Where did that come from?
Tyranids picked up drop pods and deep-striking monstrous creatures. They also picked up the means to boost reserves, via Hive Tyrants and Lictors that have arrived. Better yet? The Spores and purpose-built Deep Striking monstrous creatures have rules akin to the Marine drop pod that keep them from scattering into other units and rolling on the mishap table.
The Mycetic Spore is available to a number of units, and can take either a single monstrous creature or up to 20 smaller gribblies. This pod is simply a huge utility; there's nothing like 2-3 carnifexes drop-podding on a flank to get you worried sometimes. Sure, that Warp Lance has an 18" range, but the Zoanthropes started in that range AND get the shot off.
Additionally, the Trygon and Mawloc can deep strike naturally. Both are 6-wound beasts with the ability to draw a hefty amount of fire and influence the game. Trygons are simply melee beasts with a heap of attacks, while the Mawloc is basically a Tyranid shout-out to Tremors. Personally, I'm leaning towards the Mawloc just for the sheer amount of tricks that you can pull with it.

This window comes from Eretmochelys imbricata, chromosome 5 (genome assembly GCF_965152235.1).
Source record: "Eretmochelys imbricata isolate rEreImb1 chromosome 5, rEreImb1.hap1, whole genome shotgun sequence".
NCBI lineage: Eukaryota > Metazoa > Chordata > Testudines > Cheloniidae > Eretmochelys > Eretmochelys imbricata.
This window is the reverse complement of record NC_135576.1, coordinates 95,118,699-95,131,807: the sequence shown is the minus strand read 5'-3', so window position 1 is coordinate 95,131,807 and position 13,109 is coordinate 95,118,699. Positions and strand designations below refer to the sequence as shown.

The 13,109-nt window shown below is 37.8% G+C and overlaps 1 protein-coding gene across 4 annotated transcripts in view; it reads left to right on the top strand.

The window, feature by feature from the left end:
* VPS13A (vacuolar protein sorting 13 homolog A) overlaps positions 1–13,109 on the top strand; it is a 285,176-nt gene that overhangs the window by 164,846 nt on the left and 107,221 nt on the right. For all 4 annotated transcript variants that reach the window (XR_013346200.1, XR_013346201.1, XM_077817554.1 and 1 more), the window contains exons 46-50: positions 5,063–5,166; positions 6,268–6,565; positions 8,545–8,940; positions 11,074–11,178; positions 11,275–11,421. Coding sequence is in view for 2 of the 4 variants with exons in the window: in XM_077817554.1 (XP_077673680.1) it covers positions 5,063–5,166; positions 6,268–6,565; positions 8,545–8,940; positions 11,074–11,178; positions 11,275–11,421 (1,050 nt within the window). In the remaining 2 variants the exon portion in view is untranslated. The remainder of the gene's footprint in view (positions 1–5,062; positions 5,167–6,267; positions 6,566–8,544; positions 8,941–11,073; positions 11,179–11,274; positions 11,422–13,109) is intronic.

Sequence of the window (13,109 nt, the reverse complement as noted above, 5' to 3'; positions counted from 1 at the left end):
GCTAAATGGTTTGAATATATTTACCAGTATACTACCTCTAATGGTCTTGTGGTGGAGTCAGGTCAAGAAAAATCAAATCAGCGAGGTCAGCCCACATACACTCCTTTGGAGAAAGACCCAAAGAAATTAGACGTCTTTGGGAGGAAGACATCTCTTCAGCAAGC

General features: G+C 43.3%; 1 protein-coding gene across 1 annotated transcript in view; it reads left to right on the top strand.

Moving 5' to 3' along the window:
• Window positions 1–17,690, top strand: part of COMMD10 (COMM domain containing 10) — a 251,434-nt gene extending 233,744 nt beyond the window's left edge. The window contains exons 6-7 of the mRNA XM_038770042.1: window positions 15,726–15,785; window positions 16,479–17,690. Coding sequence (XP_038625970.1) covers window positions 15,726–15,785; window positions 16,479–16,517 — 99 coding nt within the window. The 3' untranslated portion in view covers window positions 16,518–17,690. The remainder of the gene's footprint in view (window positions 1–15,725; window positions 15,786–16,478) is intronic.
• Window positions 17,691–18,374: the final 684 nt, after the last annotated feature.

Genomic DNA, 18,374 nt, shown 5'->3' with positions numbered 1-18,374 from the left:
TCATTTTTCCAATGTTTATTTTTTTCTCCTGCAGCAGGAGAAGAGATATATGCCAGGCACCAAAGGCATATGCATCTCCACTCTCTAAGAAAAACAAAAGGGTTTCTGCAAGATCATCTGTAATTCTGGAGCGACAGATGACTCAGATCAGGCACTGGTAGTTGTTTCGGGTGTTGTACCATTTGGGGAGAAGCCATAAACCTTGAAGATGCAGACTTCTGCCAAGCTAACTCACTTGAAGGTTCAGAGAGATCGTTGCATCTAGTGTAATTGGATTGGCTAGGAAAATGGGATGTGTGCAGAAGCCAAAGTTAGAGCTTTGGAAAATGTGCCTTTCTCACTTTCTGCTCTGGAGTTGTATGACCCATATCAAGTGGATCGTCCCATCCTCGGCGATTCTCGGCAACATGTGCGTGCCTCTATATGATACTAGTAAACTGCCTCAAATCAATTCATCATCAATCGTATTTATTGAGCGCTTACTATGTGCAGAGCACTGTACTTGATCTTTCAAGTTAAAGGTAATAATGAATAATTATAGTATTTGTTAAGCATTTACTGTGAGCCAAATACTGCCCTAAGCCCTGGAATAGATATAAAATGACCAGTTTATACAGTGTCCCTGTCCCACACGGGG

Poison, Furious Charge, Power Weapons Oh My! Melee, Tyranids, and You
Most of the army can buy Adrenal glands for a lovely 4+ poison. I'd say this is pretty much mandatory on Hormagaunts, since S3 just doesn't go that far. It gets discretionary on the larger creatures; poison ALWAYS wounds on 4+ but gets a re-roll on the wound against targets when your strength is equal to or greater than their toughness. 4+ with a re-roll is inferior to a 2+, but not by much. (15% for a 2+ as opposed to 25% for the 4+ with re-rolls). I still would probably consider it on the S6 monstrous creatures, as it benefits them on larger targets (IE: T5+).
Past that, Adrenal glands grant you furious charge. The initiative bonus would be cooler if YOU COULD GET FRAG GRENADES ON STUFF IN THE CODEX. This is one of the things I noticed that's a bit inconvenient: there are about two units that can take something close to frag grenades:
1) The Carnifex (who goes to I3 on the charge, admittedly)
2) Lictors (who start in terrain)